Paul reminds them that there will be a “resurrection of the dead, both of the just and the unjust”. This means that both will rise from the dead: those who are just -“justified by Christ”- will be resurrected to eternal life, and the unsaved, or “unjust” will be resurrected to eternal death.

“There shall be a resurrection of the dead, the dead bodies of men, of all men from the beginning to the end of time. It is certain, not only that the soul does not die with the body, but that the body itself shall live again; we have not only another life to live when our present life is at an end, but there is to be another world, which shall commence when this world is at an end, into which all the children of men must enter at once by a resurrection from the dead, as they entered into this, one after another, by their birth. It shall be a resurrection both of the just and of the unjust, the sanctified and the unsanctified, of those that did well, and to them our Saviour has told us that it will be a resurrection of life; and of those that did evil, and to them that it will be a resurrection of condemnation….The just shall rise by virtue of their union with Christ as their head; the unjust shall rise by virtue of Christ’s dominion over them as their Judge.”
~Matthew Henry

This is supported in both the Old and the New Testaments:

    And come forth—those who have done good, to the resurrection of life, and those who have done evil, to the resurrection of condemnation. ~John 5:29

    And many of those who sleep in the dust of the earth shall awake, some to everlasting life, some to shame and everlasting contempt. ~Daniel 12:2

No Decision Is, In Fact, A Decision

    Vs 22-27 But when Felix heard these things, having more accurate knowledge of the Way, he adjourned the proceedings and said, “When Lysias the commander comes down, I will make a decision on your case.” So he commanded the centurion to keep Paul and to let him have liberty, and told him not to forbid any of his friends to provide for or visit him.

    And after some days, when Felix came with his wife Drusilla, who was Jewish, he sent for Paul and heard him concerning the faith in Christ. Now as he reasoned about righteousness, self-control, and the judgment to come, Felix was afraid and answered, “Go away for now; when I have a convenient time I will call for you.” Meanwhile he also hoped that money would be given him by Paul, that he might release him. Therefore he sent for him more often and conversed with him. But after two years Porcius Festus succeeded Felix; and Felix, wanting to do the Jews a favor, left Paul bound.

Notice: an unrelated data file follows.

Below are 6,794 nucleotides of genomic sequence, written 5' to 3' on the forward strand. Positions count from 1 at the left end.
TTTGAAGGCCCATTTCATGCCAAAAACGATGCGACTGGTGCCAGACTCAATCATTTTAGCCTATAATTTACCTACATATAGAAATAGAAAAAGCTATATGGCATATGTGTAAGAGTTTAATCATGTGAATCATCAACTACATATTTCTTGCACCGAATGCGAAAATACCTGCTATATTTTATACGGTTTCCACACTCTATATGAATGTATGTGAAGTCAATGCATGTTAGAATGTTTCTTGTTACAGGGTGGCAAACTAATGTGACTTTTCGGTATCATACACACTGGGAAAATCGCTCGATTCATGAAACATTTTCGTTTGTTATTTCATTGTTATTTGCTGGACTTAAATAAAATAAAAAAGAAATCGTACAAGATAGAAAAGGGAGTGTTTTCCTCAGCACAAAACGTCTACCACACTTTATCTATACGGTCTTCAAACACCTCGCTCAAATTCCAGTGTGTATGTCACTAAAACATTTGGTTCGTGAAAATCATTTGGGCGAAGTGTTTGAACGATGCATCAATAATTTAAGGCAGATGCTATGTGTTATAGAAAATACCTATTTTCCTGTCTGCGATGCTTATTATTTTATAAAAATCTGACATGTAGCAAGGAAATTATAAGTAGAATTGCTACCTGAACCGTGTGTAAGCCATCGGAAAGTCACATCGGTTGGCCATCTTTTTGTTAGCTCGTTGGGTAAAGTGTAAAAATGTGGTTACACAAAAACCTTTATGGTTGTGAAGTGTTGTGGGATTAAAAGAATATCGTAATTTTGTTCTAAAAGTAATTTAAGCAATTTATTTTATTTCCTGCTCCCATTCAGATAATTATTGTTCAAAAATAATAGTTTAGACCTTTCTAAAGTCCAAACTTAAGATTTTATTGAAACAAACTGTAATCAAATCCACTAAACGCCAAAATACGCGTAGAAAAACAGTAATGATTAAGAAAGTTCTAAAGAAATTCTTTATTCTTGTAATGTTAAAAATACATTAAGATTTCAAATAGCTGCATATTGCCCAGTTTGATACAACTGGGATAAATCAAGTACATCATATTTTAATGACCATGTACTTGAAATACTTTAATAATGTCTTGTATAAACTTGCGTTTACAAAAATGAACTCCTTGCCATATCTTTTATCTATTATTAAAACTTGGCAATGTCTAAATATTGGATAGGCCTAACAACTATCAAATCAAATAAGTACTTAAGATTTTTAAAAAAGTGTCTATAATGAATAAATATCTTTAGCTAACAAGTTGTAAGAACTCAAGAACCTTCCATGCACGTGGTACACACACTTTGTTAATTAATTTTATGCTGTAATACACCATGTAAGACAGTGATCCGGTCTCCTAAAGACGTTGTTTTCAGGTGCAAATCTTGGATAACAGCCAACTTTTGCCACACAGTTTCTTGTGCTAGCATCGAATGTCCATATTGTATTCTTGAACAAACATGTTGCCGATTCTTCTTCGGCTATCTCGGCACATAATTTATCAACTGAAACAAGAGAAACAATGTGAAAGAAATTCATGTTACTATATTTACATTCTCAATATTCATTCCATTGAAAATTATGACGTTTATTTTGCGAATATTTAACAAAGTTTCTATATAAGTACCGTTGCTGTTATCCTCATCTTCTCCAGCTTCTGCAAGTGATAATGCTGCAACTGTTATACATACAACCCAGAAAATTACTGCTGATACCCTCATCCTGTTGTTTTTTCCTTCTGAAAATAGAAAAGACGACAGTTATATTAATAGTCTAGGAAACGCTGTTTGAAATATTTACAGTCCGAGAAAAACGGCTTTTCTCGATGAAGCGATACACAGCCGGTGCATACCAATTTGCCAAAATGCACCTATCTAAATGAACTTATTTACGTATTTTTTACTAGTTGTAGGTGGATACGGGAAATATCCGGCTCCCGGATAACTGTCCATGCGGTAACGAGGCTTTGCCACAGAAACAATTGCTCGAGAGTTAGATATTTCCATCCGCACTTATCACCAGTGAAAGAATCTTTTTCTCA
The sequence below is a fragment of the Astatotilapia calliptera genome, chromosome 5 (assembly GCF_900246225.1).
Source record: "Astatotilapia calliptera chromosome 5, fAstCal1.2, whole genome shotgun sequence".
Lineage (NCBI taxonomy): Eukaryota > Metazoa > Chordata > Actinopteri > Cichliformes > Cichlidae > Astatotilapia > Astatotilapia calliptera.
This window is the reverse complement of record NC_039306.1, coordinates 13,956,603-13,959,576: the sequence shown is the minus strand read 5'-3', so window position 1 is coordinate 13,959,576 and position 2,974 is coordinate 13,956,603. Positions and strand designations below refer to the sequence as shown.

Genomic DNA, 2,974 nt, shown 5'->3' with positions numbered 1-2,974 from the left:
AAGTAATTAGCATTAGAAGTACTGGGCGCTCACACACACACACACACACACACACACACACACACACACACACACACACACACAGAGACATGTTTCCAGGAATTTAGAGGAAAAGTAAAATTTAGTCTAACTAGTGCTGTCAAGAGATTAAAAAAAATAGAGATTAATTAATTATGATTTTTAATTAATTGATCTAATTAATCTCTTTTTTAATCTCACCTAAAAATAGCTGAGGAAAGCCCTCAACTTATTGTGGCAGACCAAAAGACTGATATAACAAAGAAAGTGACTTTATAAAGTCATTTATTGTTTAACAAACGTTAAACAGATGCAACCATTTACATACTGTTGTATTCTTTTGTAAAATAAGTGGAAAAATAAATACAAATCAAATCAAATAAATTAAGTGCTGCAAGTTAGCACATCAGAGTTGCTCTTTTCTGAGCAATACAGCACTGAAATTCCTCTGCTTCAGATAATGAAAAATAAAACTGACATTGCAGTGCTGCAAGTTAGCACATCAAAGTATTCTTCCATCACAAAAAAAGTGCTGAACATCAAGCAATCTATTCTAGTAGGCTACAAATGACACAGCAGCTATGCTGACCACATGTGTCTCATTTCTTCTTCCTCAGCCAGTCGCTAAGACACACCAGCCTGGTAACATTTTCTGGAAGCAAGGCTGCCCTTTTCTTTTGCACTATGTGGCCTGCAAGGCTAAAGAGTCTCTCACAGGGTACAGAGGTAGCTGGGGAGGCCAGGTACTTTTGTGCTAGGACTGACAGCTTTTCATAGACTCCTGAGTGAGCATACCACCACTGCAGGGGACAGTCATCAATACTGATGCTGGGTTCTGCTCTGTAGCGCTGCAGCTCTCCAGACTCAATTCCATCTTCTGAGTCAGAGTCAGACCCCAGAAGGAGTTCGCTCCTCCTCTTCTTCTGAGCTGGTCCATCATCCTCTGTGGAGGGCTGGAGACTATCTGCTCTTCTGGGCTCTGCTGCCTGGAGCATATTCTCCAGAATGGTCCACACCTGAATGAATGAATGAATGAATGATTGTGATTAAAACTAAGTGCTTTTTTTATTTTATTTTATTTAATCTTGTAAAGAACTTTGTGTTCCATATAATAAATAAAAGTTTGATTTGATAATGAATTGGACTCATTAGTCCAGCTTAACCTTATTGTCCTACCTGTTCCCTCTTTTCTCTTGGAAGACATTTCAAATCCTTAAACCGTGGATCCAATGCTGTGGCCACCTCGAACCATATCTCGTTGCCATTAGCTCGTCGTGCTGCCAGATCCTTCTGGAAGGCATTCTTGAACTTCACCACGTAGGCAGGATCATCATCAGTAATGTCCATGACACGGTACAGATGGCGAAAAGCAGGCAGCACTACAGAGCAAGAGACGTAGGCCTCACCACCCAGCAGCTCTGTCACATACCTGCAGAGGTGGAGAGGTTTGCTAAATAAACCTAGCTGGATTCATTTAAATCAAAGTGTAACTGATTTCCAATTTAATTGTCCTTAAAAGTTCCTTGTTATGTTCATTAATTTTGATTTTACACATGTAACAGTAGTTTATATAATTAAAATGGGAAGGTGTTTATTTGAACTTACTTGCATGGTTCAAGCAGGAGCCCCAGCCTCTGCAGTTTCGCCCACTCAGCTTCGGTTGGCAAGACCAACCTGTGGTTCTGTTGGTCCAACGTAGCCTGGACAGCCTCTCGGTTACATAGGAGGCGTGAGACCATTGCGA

Here we actually see Felix postpone two decisions and thereby in effect, he makes two choices:

The first choice he makes is when Governor Felix postpones a decision on Paul’s fate hoping that he can let him go when Paul offers him a bribe. By doing so, Felix decides to leave Paul in prison for two years.

Felix’s second choice was to avoid a decision to accept the free gift of salvation, mercy, and grace offered through Jesus’ death and resurrection. The Scripture tells us “Felix was afraid”. That is often the case with folks that can’t decide – they are afraid. What was Felix afraid of? Fear of commitment, fear of what God may ask, fear of losing his old lifestyle (debauchery), fear of loss of social status among his friends, or fear of losing his financial status? We don’t know. But fear held him back.

From Guzik: “Many respond to the gospel in this way; they express their rejection through delay, by procrastinating their decision to commit to Jesus Christ – but it is rejection none the less.

    For He says: “In an acceptable time I have heard you, And in the day of salvation I have helped you.” Behold, now is the accepted time; behold, now is the day of salvation.
    ~2 Corinthians 6:2

Now is the time. Now is the day. Make up your mind.

Other great resources:

Making the LORD His Own

WE Need to Be Reminded

2 thoughts on “Apostle Paul Before Felix – (Acts 24)

  1. Pingback: Remember Good Friday | We dream of things that never were and say: "Why not?"

  2. Pingback: God Doesn’t Care How We Look, He Cares about Our Hearts – (Acts 25) | Sunday School Bible Study